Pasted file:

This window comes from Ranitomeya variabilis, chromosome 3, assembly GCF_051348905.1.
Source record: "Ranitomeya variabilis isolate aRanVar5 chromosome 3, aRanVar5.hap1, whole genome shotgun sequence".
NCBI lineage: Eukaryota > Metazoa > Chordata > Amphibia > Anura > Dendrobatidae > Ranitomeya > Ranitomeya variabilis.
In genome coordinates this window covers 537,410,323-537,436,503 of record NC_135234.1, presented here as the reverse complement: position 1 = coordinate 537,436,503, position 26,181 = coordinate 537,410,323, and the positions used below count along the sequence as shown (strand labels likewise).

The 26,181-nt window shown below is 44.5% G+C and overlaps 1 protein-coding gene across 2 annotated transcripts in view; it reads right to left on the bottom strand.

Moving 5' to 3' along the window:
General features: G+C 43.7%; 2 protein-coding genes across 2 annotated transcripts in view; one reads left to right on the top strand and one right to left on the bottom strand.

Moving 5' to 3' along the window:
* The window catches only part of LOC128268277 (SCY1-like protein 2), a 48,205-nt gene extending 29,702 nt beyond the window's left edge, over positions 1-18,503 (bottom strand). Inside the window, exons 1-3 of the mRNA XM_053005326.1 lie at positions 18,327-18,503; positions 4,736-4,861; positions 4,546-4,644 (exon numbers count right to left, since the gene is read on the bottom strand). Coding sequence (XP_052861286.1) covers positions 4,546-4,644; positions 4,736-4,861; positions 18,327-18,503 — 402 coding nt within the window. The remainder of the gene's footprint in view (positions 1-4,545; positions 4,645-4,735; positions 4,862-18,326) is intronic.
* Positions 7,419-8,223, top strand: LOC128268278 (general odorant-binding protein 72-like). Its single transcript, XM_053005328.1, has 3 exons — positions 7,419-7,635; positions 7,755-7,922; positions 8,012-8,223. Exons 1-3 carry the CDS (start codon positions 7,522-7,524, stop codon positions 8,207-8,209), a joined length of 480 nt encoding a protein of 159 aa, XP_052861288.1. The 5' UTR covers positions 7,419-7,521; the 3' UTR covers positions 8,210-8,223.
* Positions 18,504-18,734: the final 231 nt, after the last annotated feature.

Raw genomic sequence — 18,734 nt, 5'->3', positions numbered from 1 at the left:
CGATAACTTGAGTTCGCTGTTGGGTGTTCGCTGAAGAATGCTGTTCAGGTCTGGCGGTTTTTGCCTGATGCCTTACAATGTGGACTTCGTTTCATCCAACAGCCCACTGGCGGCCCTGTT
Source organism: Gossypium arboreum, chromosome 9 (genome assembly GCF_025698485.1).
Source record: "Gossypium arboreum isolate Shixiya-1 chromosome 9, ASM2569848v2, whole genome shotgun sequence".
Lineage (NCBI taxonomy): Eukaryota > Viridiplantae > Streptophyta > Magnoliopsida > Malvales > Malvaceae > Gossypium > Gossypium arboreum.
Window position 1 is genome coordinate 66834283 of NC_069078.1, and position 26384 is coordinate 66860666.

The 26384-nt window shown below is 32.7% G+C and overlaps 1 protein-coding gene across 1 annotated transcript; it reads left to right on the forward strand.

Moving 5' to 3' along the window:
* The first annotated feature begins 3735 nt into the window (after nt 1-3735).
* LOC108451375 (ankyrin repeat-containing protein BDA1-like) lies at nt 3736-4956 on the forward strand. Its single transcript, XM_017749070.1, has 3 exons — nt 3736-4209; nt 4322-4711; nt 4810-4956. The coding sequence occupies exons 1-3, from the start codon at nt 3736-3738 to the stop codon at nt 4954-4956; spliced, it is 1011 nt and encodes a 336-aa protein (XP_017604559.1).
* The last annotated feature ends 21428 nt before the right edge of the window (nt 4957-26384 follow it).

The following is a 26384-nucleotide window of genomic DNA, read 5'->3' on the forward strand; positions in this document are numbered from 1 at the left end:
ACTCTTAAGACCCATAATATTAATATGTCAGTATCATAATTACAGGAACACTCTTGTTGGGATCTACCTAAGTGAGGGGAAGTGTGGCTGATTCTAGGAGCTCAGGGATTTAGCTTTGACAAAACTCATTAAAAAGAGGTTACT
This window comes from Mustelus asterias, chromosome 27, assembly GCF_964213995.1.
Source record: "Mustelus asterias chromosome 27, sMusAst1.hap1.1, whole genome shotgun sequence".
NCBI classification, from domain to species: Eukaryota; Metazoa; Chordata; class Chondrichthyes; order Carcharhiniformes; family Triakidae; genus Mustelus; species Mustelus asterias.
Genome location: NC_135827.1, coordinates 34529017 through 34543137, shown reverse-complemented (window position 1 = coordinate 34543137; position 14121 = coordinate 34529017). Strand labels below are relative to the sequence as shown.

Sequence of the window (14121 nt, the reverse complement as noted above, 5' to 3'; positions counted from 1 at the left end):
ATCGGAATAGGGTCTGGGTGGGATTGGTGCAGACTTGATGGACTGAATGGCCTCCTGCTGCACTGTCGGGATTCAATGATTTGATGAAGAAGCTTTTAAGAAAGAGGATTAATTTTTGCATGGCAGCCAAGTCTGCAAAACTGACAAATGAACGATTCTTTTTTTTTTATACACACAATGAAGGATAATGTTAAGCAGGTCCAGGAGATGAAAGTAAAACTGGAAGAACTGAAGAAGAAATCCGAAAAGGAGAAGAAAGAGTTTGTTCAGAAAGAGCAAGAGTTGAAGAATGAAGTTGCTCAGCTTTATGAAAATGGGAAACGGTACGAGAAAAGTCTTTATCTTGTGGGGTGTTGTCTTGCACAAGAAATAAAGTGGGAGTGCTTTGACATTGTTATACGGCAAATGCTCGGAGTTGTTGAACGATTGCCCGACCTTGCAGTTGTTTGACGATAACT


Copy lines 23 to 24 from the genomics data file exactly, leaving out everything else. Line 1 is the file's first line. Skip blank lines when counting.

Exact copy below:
The following is a 26384-nucleotide window of genomic DNA, read 5'->3' on the forward strand; positions in this document are numbered from 1 at the left end:
ACTCTTAAGACCCATAATATTAATATGTCAGTATCATAATTACAGGAACACTCTTGTTGGGATCTACCTAAGTGAGGGGAAGTGTGGCTGATTCTAGGAGCTCAGGGATTTAGCTTTGACAAAACTCATTAAAAAGAGGTTACT